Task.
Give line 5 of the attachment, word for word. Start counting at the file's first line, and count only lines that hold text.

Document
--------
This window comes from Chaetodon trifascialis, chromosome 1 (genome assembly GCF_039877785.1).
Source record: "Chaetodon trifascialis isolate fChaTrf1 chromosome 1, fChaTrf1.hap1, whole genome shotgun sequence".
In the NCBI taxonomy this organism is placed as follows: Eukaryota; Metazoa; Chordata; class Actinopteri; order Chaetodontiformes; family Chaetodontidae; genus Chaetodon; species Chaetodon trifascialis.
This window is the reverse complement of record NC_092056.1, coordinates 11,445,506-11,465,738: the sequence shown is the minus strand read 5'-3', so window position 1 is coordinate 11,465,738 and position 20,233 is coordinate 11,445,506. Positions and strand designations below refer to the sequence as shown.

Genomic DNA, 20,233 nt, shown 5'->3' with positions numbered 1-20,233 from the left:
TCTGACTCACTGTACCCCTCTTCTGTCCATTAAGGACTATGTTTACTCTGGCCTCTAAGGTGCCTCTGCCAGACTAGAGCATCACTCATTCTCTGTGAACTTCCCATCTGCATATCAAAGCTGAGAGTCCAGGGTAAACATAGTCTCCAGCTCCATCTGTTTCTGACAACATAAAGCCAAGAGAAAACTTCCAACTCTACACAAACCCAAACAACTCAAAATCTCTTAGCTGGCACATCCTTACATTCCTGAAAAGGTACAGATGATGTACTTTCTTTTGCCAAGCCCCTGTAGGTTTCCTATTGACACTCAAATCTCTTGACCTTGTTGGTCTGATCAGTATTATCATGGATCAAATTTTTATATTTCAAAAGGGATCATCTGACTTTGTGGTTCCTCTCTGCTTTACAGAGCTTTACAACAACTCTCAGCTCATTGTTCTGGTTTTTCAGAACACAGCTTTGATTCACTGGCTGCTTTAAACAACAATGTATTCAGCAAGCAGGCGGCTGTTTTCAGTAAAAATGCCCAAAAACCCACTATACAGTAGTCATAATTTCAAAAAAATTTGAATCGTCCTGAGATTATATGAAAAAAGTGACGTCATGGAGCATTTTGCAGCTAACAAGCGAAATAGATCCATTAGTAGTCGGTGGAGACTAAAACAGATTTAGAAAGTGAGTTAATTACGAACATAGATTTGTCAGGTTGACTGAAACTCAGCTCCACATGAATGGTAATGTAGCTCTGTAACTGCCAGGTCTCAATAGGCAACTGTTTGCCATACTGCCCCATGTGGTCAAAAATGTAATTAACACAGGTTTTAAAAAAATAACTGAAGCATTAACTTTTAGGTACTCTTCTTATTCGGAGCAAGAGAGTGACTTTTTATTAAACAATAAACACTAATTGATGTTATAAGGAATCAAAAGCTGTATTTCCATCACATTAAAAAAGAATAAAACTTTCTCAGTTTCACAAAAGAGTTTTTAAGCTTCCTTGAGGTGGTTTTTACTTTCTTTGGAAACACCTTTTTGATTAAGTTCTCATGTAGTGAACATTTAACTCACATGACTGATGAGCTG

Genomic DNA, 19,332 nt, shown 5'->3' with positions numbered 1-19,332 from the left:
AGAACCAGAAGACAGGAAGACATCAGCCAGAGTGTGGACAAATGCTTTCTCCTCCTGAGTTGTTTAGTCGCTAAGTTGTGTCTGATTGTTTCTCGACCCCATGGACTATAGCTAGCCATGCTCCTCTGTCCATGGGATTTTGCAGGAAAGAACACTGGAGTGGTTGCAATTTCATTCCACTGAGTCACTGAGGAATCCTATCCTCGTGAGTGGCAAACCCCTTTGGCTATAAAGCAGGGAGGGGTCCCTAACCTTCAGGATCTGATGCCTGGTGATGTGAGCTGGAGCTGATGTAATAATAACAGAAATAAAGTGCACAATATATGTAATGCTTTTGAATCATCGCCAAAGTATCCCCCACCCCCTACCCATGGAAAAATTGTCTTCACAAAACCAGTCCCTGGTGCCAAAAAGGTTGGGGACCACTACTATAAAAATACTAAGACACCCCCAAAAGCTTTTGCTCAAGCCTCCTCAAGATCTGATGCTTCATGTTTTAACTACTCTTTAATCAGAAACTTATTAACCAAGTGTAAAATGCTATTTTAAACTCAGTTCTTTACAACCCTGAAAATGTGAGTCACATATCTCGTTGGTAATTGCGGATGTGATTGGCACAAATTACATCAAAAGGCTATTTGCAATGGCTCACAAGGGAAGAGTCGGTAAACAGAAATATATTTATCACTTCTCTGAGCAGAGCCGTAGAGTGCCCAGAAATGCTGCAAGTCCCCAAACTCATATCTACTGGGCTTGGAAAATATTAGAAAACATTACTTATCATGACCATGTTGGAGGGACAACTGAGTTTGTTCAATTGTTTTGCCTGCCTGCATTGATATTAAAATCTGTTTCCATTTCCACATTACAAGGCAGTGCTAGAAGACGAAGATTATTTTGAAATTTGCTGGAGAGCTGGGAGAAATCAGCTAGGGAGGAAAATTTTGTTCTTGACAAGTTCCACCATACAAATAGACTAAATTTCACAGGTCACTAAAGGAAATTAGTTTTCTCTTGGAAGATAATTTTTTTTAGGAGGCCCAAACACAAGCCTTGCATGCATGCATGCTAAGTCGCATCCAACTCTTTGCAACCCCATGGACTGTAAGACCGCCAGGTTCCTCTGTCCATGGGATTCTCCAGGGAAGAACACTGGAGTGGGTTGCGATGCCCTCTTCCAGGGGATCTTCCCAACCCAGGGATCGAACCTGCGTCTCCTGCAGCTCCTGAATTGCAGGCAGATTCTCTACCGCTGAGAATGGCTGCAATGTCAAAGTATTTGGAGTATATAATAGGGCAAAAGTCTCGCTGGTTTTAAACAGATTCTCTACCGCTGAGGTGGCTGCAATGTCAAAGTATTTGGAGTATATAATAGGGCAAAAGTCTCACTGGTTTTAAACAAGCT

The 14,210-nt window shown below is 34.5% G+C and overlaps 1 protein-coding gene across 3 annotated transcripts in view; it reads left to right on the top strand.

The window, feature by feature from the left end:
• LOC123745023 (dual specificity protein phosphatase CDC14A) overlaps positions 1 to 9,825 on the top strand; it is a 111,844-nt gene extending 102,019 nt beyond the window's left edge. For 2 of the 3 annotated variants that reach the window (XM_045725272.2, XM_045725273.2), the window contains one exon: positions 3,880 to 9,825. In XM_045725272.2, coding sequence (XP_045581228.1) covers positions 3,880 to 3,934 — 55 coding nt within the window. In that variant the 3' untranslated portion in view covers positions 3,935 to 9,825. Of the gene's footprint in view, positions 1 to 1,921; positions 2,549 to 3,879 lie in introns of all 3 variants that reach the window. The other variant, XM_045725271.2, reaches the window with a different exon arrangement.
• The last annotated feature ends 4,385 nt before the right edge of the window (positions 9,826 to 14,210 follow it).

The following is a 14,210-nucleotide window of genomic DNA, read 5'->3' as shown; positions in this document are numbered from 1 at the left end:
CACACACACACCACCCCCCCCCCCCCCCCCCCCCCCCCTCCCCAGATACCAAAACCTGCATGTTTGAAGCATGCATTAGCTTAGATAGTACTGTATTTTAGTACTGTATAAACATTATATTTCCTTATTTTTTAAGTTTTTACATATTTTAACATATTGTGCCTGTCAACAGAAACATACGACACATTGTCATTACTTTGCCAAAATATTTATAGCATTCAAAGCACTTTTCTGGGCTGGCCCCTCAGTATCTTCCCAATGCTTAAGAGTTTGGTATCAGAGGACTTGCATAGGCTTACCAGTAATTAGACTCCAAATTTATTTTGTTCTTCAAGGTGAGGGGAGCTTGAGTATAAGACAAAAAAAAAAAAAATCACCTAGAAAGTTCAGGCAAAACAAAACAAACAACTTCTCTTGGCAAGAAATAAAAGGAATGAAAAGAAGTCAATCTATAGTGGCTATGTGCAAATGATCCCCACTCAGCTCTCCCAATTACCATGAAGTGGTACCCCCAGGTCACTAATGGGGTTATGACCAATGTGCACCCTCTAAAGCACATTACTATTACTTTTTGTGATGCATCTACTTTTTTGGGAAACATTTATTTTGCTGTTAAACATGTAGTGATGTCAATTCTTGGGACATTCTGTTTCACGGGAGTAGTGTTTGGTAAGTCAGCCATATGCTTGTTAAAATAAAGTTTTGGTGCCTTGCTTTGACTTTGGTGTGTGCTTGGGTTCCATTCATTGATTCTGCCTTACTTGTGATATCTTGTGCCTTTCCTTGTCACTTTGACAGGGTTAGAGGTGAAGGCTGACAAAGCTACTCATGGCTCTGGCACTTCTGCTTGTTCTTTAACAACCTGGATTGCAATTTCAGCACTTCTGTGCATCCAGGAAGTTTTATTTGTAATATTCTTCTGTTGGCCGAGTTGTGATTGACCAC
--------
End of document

Genomic DNA, 20,233 nt, shown 5'->3' with positions numbered 1-20,233 from the left: